In April 2018 Citihub Associate Partner, Stuart English, published a blog highlighting the FCA’s report on algorithmic trading and its relevance for MiFID II RTS 6.
In the six months since the MiFID II enforcement date, firms have begun to consider the best approach for annual self-assessment of algos against the RTS 6 articles. While the articles do not require the submission of the self-assessment, it must be available when requested by the regulator.
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Challenges to Producing a Validation Report
Producing a self-assessment report poses several challenges:
- There is no template for the actual report, and thus, there is no indication of its content, length or the depth of evidence required;
- There is no definition of the “risk management function” in any of the MiFID II text. This function is responsible for designing and writing the report;
- The output from RTS 6 Article 10 Stress Testing must be considered, therefore, this is a tightly coupled dependency;
- The report must check compliance of the firm’s DEA clients;
- There is little guidance on how to assess Annex I or the criteria to consider;
- All elements of RTS 6 should be covered, not a narrow review of algo engine controls.
Citihub Consulting has observed a wide range of potential approaches to MiFID II RTS 6 Article 9 annual self-assessment. These vary from performing an assessment of each algo to taking a thematic approach at the level of a business line. There is a significant risk associated with committing a large amount of effort and investment into the first annual algo self-assessment when there is no guidance from regulators as to the shape of the report – further clarifications might substantially change the approach to reporting in the future.
Citihub Consulting’s Three-Step Approach
We recommend a three-step approach to the RTS 6 self-assessment to mitigate the risk of producing something that greatly exceeds the expectations or objectives of regulators, as well as avoiding producing too little:
1. Systematic and Documented Approach to MiFID II RTS 6 Annex I (Criteria to be Considered)
Determine the scale of your firm using a systematic approach. Identify the relevant factors in RTS 6 Annex I “Criteria to be considered in the investment firm’s self-assessment”. This should give each firm a view of their algo “scale” using objective and defensible criteria.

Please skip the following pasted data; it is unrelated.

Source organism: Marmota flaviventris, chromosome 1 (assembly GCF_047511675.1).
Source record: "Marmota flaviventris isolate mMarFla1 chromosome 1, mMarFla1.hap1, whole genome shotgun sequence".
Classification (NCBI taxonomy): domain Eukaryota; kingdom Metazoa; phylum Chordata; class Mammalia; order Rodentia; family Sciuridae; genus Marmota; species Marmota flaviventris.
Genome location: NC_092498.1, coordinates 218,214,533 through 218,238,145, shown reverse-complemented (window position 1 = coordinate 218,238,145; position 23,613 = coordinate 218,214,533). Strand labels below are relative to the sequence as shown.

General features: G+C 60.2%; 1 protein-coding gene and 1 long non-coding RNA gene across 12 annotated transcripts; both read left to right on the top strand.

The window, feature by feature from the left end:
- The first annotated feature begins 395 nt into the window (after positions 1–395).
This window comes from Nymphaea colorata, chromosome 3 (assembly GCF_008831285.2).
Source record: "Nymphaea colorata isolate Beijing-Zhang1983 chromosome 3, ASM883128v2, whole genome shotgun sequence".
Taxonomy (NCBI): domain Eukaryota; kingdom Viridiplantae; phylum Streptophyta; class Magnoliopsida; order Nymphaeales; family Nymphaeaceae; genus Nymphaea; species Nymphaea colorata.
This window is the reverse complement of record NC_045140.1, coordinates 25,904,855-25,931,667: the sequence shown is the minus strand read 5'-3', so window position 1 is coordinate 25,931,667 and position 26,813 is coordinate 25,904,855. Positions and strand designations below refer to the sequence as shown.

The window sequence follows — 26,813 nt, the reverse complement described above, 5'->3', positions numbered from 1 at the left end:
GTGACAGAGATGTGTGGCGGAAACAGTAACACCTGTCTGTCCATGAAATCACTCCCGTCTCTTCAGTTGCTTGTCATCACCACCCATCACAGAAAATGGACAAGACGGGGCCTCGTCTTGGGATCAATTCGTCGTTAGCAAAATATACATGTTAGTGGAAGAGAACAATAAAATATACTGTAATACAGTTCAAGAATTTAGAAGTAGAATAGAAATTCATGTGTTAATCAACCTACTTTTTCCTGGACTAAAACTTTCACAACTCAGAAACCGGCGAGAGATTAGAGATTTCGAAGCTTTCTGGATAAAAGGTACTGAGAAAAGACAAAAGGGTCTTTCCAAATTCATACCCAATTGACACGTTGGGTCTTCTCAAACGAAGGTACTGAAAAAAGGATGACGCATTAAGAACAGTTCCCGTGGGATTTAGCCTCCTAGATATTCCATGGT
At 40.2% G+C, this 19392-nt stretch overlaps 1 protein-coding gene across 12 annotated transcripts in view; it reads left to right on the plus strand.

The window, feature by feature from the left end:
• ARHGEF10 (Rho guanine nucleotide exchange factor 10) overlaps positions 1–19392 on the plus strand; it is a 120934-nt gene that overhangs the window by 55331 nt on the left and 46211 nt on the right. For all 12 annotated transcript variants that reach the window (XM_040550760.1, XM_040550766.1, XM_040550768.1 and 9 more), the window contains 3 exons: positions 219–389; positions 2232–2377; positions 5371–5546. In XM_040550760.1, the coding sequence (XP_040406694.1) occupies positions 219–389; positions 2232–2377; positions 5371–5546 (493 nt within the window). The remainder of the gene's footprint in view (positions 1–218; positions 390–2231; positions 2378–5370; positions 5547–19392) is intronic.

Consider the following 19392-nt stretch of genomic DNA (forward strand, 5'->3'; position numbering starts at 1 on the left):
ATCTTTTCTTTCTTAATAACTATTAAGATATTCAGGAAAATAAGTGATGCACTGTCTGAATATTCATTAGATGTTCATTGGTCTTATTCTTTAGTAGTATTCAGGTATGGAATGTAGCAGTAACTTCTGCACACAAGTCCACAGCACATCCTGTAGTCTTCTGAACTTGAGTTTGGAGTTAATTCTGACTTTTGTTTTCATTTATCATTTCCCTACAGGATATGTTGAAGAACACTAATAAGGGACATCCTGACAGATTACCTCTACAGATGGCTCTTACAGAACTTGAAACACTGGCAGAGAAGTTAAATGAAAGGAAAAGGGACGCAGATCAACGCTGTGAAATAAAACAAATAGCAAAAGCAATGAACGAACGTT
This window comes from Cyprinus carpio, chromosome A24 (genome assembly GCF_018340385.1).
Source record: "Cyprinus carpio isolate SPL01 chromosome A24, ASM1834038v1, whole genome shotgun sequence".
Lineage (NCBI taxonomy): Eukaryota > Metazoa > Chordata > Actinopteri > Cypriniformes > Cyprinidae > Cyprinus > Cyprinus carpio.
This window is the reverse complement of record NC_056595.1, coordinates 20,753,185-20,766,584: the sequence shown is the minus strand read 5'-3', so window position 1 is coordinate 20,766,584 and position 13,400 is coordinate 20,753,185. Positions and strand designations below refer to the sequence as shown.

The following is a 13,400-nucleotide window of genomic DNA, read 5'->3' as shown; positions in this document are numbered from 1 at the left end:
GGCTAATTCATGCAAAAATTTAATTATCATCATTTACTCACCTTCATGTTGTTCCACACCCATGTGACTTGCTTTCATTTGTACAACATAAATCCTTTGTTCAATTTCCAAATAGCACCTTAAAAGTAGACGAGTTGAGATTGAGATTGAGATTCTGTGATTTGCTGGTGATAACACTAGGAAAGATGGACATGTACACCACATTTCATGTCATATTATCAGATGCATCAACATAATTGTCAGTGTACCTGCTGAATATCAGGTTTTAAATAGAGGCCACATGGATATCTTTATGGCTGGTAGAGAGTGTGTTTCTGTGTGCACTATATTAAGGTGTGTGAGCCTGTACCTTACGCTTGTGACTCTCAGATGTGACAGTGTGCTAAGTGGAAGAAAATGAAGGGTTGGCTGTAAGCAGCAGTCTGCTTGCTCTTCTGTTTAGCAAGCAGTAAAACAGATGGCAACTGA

2. Adjust the Depth of Evidence Based on Algo “Scale” by Annex I Assessment
Use scale to determine the depth of evidence required to support the validation report. If your firm is a complex algo institution, there will be an expectation of greater evidence for stress testing; outsourcing policies; business continuity tests, to name a few. Similarly, if your firm uses a simple set of benchmark algos from a vendor, say once a week, this will reduce the burden of evidence. The assessment of Annex I helps determine “complexity”.
3. Validation Report as a Statement of Compliance to RTS 6
Target a simple, standard validation report for each in-scope MiFID II legal entity. This should describe how your firm remains compliant with RTS 6 and the relevant MiFID II Level 1 articles. For inspiration, look at the RTS 6 compliance responses from vendors such as Bloomberg and Trayport. These set out statements of compliance without detail. Their purpose was to reassure customers that supplied algos were RTS 6 compliant. The objective of your firm’s validation report should be the same. A separate document should store the evidence to back up compliance statements. The depth of evidence would have been determined by your assessment of the Annex I criteria in step 1.
MiFID II RTS 6 Algo Self Assessment Validation Report Sizing Guide
Citihub Consulting’s MiFID II RTS 6 Algo Self-Assessment Report Sizing Guide
In our opinion, how a firm responds to the criteria in Annex I will determine the depth of evidencing to provide in support of an algo assessment. Many of the criteria are ambiguous. Using Citihub Consulting’s own experience, we have considered all the criteria in Annex I and determined our own series of questions. We have documented these for download in a short survey to help firms consider the MiFID II RTS 6 Annex I criteria in an objective, defensible and documented manner. By answering each question in the way that best describes a firm, a respondent should begin to understand the correct level of detail for an algo self-assessment. In our opinion, not all of the Annex criteria will be relevant to all firms. Furthermore, some criteria are best answered through a related proxy question rather than the actual Annex I criteria.
Once the assessment against Annex I is completed, the output should drive the level of evidence you should collate to support compliance statements in the annual self-assessment report.
Download the Self-Assessment Report Sizing Guide.